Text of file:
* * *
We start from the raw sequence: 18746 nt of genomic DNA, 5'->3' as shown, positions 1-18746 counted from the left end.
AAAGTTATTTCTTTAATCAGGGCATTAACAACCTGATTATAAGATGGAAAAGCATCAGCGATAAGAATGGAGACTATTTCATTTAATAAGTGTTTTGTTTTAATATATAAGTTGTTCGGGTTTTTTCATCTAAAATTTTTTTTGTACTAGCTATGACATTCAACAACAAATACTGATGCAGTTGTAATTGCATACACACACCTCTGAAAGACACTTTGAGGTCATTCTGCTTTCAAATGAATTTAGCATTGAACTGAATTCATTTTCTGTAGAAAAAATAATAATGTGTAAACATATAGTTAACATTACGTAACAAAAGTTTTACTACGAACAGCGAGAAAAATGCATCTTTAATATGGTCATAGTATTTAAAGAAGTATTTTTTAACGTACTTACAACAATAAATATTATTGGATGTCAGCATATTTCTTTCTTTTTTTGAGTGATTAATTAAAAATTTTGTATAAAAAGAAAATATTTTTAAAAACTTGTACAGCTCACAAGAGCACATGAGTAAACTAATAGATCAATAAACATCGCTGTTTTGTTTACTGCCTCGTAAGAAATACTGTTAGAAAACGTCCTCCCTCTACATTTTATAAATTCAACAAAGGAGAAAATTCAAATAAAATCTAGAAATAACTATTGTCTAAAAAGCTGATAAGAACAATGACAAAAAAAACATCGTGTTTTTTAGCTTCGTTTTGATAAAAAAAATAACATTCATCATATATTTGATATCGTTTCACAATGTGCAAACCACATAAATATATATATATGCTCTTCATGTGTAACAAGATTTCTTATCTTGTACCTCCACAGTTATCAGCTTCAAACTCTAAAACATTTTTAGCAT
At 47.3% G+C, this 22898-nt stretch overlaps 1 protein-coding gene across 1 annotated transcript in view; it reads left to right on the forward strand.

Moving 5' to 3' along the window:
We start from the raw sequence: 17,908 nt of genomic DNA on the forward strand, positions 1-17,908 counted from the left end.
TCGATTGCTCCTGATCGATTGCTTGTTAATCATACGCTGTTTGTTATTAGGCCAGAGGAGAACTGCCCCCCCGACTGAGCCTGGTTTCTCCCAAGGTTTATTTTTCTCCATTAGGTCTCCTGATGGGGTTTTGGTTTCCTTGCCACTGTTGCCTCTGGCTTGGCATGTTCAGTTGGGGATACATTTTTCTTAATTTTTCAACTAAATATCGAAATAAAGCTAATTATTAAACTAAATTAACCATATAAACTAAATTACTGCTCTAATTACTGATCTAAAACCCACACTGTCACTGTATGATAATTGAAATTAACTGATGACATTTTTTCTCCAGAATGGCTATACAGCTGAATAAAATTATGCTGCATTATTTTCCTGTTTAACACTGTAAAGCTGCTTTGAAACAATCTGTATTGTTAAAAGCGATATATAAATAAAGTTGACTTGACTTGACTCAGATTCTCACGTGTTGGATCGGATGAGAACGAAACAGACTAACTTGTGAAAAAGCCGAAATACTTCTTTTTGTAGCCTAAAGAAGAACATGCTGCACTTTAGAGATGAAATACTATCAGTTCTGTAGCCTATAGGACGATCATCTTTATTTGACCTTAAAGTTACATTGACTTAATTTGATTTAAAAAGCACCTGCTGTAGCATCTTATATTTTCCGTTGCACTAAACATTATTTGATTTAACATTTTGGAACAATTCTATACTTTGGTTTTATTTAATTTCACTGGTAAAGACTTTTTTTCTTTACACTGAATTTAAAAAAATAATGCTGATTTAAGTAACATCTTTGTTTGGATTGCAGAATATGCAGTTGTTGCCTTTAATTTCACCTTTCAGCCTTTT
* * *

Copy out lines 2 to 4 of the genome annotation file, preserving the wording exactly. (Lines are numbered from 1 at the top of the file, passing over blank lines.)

AAAGTTATTTCTTTAATCAGGGCATTAACAACCTGATTATAAGATGGAAAAGCATCAGCGATAAGAATGGAGACTATTTCATTTAATAAGTGTTTTGTTTTAATATATAAGTTGTTCGGGTTTTTTCATCTAAAATTTTTTTTGTACTAGCTATGACATTCAACAACAAATACTGATGCAGTTGTAATTGCATACACACACCTCTGAAAGACACTTTGAGGTCATTCTGCTTTCAAATGAATTTAGCATTGAACTGAATTCATTTTCTGTAGAAAAAATAATAATGTGTAAACATATAGTTAACATTACGTAACAAAAGTTTTACTACGAACAGCGAGAAAAATGCATCTTTAATATGGTCATAGTATTTAAAGAAGTATTTTTTAACGTACTTACAACAATAAATATTATTGGATGTCAGCATATTTCTTTCTTTTTTTGAGTGATTAATTAAAAATTTTGTATAAAAAGAAAATATTTTTAAAAACTTGTACAGCTCACAAGAGCACATGAGTAAACTAATAGATCAATAAACATCGCTGTTTTGTTTACTGCCTCGTAAGAAATACTGTTAGAAAACGTCCTCCCTCTACATTTTATAAATTCAACAAAGGAGAAAATTCAAATAAAATCTAGAAATAACTATTGTCTAAAAAGCTGATAAGAACAATGACAAAAAAAACATCGTGTTTTTTAGCTTCGTTTTGATAAAAAAAATAACATTCATCATATATTTGATATCGTTTCACAATGTGCAAACCACATAAATATATATATATGCTCTTCATGTGTAACAAGATTTCTTATCTTGTACCTCCACAGTTATCAGCTTCAAACTCTAAAACATTTTTAGCAT
At 47.3% G+C, this 22898-nt stretch overlaps 1 protein-coding gene across 1 annotated transcript in view; it reads left to right on the forward strand.

Moving 5' to 3' along the window: